Friday, July 20

What is the difference between mediation and collaborative law?

This interesting post yesterday on the difference between mediation and collaborative law from Dan Nunley over at Oklahoma Family Law Blog


See also Dan's post on How to Pick the Right Divorce Mediator and other thoughtful posts on mediation in the family realm.

4 comments:

Rina Goodman said...

I think that Dan's description of mediation demonstrates a very limited understanding of the process and/or a lawyer's bias. There is plenty of anecdotal evidence suggesting that collaborative law sessions can break down because the lawyers just don't "get" the mediative paradigm. The problems Dan points to are what we mediators are trained to address. Unless I've missed something???

Barbara Bishop said...

I found the comments about mediation quite unbalanced and quite disrespectful to professional mediators. I have done thousands of mediations and quite a few were referred from collaborative lawyers. Mediators are skilled in dealing with emotions, the relationship aspect of human dynamics, cultures, brain development, knowledge of personality disorders, etc. These are all part of a mediator's training. As a mediator we can act as a triage neutral referring clients back to their lawyers, accountants, counselors or other professionals to deal with whatever their concerns are.
Collaborative law actually originated out of Family Mediation and was meant as a cross disciplinary process providing clients with expertise from appropriate professionals, not just lawyers....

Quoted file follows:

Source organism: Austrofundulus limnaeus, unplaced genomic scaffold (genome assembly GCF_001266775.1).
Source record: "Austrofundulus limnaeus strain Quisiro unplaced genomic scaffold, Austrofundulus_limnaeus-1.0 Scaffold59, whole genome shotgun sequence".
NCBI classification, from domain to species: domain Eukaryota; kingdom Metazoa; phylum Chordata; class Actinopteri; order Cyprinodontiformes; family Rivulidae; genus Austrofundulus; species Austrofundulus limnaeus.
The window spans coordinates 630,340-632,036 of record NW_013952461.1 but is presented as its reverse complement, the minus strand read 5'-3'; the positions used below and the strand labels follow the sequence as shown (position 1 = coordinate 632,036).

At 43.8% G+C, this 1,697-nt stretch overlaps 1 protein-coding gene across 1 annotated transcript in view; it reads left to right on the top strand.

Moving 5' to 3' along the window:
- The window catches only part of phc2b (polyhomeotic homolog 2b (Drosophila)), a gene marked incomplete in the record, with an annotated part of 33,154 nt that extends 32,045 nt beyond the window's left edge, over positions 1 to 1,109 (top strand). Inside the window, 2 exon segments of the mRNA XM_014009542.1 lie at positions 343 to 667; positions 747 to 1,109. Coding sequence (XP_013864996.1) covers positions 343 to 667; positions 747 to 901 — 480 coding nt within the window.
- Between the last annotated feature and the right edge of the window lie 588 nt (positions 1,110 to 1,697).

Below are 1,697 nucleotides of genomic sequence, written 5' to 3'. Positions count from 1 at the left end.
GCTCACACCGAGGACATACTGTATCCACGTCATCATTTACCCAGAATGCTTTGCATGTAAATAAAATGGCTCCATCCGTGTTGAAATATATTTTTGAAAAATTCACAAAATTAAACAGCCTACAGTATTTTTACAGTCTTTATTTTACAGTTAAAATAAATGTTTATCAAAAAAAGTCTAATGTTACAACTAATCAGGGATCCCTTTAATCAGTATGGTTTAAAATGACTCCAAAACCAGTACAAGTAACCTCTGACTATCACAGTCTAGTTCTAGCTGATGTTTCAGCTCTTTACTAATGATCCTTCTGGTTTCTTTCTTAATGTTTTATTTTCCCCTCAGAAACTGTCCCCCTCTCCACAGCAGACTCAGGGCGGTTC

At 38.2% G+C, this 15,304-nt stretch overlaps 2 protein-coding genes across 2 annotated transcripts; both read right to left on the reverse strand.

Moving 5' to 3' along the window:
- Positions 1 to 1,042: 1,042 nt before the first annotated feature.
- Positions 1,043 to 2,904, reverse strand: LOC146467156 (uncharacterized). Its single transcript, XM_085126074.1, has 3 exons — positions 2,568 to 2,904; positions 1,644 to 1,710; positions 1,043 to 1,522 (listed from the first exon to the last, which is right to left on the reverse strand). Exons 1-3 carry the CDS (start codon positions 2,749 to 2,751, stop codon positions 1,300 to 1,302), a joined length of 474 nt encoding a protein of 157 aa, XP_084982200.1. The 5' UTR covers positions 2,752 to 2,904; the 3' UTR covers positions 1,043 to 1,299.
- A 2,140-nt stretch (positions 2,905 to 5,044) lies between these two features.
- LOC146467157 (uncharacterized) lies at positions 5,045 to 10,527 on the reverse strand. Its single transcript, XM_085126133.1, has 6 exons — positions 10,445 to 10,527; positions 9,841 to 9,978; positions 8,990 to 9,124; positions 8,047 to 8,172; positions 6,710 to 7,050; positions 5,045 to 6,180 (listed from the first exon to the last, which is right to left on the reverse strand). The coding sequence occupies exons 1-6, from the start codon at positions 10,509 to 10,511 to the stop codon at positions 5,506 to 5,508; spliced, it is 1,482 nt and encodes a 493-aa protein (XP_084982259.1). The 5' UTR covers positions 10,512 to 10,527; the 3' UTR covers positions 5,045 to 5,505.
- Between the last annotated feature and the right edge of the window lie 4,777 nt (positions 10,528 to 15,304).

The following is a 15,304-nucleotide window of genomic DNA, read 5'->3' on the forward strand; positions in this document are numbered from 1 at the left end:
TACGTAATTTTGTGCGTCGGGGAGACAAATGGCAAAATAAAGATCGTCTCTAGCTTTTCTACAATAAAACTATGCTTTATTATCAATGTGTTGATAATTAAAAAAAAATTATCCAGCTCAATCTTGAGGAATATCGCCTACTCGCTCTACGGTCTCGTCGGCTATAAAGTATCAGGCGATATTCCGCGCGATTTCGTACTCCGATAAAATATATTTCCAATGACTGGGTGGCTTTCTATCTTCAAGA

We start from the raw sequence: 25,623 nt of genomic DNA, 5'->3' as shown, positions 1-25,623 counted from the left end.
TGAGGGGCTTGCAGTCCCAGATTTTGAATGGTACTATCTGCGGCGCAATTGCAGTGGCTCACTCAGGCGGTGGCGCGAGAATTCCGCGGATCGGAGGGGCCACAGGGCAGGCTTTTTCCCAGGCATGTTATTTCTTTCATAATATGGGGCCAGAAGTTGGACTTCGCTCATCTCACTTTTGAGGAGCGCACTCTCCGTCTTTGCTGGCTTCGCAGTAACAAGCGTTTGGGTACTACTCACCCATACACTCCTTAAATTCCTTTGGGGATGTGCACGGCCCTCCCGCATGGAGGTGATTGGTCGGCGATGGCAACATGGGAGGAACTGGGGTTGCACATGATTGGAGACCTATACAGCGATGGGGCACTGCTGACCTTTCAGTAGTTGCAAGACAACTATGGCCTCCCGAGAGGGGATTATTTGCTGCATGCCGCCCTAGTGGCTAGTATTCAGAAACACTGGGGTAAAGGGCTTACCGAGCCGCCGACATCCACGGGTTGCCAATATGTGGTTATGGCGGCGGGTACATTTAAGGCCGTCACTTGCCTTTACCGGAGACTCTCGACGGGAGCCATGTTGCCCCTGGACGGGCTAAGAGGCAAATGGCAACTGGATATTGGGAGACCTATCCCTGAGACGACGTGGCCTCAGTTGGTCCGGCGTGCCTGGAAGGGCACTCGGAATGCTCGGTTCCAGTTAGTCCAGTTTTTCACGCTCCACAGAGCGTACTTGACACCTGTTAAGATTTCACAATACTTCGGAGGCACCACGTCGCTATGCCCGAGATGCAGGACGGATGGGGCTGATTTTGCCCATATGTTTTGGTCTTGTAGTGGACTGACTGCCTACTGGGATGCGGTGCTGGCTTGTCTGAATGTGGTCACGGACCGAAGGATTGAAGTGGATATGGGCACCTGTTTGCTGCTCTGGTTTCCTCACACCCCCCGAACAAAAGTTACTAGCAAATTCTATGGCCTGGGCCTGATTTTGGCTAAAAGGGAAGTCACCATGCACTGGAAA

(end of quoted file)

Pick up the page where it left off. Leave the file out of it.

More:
I hope we can get to a place where lawyers and mediators can align and allow the mediators to deal with the emotions/relationships and the lawyers can provide the legal expertise. I am sure none of us would be out of work.

Geoff Sharp said...

Come in Dan...you have the right of reply

Dick Price said...

The practice of Collaborative Law varies somewhat from state to state and even from community to community within states. In Texas, many of us include a neutral mental health professional from the beginning to help both parties deal with communication and emotional issues. Collaborative Law is my preference for representing a client, but where we cannot get the parties into the Collaborative process (usually because the other lawyer isn't trained), we inevitably rely on mediators to save the day. Good mediators are invaluable in defusing the emotions and unrealistic expectations that many parties live with during a divorce. There is certainly a need for both processes, sometimes in the same case.--Dick Price